Questions? Comments? Email or call: pbeminfo@portlandoregon.gov or 503-823-4375.

New regional organization launched to prepare Portland-Vancouver area for earthquakes, other disasters

Media advisory issued February 10, 2015.

RDPOSeveral local and regional governments in the Portland-Vancouver metropolitan region formally launched a new public-private-non-profit organization devoted to creating a secure and disaster-resilient region. Known as the Regional Disaster Preparedness Organization, or “RDPO” for short, participants include the City of Portland, Clackamas, Clark, Columbia, Multnomah, and Washington counties, Metro, Port of Portland, and TriMet along with other cities and special districts in the region.

The RDPO offers a venue to bring together elected leaders, public safety officials, emergency responders, planners, and the wider community to work toward a shared goal of making the region more prepared for a disaster, including a major Cascadia earthquake. Initially formed in 2012, the RDPO became official this January when TriMet, the group’s eighth and final core funding partner, voted to ratify the agreement.  More than a dozen other local jurisdictions, along with several private and non-profit sector organizations, are also expected to formally join the RDPO in 2015.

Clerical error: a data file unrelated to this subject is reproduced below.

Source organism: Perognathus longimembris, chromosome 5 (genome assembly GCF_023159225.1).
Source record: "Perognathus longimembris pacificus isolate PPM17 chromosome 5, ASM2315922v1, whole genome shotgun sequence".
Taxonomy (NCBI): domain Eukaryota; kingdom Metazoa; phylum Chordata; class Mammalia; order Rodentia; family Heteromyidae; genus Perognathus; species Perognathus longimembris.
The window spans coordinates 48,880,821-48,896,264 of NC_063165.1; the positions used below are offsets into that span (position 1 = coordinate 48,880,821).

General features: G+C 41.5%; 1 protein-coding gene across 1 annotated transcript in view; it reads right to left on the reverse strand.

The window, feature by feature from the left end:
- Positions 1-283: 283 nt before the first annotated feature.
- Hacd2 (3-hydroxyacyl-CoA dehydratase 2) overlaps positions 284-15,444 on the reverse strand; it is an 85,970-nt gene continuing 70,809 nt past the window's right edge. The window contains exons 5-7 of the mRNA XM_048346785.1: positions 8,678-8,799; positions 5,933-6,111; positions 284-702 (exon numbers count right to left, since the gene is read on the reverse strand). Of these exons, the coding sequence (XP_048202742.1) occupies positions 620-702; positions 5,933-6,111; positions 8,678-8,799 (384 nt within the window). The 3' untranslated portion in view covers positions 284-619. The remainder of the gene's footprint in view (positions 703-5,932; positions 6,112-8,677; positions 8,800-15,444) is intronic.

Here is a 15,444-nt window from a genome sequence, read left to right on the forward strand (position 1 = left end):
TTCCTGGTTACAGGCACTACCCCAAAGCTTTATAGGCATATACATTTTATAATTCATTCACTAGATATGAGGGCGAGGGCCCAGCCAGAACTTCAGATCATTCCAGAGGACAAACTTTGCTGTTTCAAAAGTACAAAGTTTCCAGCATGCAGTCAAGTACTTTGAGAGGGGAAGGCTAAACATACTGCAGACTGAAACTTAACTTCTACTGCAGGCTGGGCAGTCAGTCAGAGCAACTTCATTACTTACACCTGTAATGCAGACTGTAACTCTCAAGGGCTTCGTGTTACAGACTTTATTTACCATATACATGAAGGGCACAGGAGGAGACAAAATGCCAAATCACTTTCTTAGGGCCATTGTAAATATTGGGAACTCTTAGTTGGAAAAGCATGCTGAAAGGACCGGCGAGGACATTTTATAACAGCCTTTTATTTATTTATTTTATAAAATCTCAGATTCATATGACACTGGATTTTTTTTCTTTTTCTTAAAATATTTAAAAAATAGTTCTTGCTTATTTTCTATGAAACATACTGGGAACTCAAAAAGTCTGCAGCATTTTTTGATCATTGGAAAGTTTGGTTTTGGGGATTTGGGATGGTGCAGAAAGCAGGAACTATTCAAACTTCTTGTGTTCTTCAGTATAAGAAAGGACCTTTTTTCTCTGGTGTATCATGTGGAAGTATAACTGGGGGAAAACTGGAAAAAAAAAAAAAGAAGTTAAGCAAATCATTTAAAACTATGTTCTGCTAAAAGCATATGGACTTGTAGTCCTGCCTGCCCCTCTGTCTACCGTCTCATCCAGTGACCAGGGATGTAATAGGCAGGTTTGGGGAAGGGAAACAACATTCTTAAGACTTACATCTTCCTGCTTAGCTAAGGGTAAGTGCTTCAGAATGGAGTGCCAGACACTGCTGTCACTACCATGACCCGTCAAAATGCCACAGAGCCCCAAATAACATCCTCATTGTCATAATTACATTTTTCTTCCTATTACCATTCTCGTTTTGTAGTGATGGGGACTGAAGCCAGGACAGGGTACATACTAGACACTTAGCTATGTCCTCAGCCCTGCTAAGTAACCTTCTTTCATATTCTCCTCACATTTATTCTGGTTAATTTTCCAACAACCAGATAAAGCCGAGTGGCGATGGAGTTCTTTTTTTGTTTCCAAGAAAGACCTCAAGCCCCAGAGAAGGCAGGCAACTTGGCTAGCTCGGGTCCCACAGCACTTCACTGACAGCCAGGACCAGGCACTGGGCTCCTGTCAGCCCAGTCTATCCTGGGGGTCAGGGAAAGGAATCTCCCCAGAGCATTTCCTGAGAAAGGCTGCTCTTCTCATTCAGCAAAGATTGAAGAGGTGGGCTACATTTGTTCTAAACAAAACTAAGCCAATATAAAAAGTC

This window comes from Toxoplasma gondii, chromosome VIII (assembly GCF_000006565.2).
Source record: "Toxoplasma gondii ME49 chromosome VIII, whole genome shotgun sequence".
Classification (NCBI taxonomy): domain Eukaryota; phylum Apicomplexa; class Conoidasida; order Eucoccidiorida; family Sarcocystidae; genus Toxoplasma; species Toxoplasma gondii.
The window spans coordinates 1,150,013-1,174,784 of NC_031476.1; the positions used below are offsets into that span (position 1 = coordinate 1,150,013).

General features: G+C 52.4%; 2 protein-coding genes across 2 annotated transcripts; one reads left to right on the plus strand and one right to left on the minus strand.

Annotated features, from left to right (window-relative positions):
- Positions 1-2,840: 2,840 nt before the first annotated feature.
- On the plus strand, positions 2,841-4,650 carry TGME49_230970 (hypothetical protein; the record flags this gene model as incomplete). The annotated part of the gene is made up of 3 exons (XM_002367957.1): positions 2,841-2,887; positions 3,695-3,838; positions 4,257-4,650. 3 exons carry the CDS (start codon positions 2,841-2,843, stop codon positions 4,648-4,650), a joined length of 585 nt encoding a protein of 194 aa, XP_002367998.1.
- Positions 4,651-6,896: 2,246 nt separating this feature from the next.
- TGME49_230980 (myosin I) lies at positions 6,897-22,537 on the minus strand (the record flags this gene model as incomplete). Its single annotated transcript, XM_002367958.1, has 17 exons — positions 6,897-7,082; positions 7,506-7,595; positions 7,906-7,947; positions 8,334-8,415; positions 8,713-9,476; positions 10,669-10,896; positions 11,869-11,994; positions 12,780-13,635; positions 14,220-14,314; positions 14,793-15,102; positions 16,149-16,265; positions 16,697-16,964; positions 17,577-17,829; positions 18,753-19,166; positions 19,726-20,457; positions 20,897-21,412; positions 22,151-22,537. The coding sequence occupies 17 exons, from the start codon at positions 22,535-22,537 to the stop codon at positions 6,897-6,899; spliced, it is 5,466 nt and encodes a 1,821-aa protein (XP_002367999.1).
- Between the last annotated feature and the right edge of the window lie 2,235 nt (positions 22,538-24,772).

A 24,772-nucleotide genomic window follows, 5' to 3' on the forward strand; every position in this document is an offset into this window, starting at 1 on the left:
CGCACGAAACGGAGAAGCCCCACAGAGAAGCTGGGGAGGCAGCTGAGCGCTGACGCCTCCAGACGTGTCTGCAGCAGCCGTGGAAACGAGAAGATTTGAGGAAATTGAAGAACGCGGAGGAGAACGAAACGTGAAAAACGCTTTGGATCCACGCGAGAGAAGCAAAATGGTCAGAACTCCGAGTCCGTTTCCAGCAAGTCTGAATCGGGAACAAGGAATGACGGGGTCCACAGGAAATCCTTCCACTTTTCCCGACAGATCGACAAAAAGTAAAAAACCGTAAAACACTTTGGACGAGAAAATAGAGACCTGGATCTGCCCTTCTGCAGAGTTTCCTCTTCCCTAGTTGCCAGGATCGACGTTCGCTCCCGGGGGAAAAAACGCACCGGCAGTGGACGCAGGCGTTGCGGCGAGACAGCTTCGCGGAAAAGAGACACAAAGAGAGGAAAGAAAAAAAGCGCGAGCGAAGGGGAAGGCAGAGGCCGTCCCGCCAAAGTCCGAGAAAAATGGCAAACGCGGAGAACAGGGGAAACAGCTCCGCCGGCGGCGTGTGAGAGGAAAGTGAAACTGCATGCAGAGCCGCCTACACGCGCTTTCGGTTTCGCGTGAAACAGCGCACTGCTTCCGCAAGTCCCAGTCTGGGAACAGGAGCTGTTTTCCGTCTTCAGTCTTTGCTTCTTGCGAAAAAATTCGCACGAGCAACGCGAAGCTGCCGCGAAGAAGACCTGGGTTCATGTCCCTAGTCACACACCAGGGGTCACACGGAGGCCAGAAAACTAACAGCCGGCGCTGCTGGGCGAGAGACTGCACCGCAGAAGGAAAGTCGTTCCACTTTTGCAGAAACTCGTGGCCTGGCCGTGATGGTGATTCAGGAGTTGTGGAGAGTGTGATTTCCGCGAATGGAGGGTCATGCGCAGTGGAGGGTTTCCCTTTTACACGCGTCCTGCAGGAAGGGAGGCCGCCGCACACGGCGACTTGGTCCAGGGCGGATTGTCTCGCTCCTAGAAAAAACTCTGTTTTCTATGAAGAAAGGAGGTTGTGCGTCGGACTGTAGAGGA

“We live in a region with many interdependencies, including our hospitals, telecommunications and transportation systems. As was evidenced during the 1996 Oregon floods and the 2007 Vernonia flood, disaster response and recovery requires coordination of many partners,” said Tony Hyde, RDPO Policy Committee Chair and Columbia County Commissioner. 

“A few years ago, local governments and private and non-profit sector partners saw a critical need to unify existing preparedness efforts,” said Hyde. “The formal adoption of the RDPO demonstrates our shared commitment to work as a region to make this happen.”

RDPO members coordinate by participating on committees, work groups, and task forces established to discuss broad policy topics and specific preparedness issues, setting funding priorities for the regional use of federal homeland security grant funds, developing plans, offering trainings, and conducting emergency drills.

“The work isn’t flashy, but it’s vitally important toward getting us ready for the hazards we know will affect us in the future,” said Denise Barrett, RDPO Manager. “The RDPO has already achieved several major successes, including bringing together fire, law enforcement and other public safety agencies throughout the region to agree on a plan on how they would coordinate in the event of a major disaster.”

More information on the RDPO can be found at www.rdpo.org.